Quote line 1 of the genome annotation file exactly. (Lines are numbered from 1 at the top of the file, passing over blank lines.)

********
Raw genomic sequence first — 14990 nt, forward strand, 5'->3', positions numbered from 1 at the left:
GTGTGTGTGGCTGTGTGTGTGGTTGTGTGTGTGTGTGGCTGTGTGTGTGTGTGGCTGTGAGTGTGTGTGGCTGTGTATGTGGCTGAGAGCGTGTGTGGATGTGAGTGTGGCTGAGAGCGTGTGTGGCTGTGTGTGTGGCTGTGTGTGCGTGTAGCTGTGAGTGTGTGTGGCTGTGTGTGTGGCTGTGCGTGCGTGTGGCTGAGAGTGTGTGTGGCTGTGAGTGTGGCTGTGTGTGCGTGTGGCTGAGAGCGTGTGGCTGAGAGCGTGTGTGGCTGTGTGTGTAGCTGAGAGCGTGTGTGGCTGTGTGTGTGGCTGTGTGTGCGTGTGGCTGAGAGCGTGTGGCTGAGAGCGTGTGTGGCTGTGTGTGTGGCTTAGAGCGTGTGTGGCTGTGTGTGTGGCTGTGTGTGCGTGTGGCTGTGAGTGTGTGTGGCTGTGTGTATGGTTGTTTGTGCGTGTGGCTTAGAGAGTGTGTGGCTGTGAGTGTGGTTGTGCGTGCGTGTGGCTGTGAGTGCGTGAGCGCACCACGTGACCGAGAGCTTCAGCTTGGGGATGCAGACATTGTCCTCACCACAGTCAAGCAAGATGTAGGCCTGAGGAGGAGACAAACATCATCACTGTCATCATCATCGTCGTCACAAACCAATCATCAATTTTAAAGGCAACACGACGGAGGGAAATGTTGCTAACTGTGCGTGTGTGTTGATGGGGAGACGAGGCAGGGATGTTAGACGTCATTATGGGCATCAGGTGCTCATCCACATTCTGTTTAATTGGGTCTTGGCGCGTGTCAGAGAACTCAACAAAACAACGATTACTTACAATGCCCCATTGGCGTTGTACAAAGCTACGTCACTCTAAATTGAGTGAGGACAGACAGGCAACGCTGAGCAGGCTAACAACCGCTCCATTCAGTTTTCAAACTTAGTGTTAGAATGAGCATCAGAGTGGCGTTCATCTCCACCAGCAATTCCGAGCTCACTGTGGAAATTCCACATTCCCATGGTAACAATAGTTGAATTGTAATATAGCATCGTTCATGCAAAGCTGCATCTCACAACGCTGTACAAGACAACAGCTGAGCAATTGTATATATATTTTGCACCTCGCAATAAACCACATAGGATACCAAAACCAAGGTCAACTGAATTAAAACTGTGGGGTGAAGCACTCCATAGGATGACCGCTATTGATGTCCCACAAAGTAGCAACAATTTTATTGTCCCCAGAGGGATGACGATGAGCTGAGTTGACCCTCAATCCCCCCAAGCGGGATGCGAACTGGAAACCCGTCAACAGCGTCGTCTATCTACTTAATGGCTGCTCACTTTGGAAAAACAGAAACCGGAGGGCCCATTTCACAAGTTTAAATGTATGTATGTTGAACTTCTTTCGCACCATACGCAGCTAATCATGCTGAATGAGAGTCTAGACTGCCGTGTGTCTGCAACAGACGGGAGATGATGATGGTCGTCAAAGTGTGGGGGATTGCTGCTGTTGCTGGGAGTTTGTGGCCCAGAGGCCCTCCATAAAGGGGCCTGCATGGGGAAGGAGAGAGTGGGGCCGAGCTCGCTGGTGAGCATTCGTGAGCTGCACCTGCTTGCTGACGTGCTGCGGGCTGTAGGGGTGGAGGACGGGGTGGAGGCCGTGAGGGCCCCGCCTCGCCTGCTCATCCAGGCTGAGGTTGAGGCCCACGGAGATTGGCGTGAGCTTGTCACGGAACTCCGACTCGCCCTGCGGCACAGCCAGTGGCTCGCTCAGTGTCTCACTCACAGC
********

Raw genomic sequence first — 14990 nt, forward strand, 5'->3', positions numbered from 1 at the left: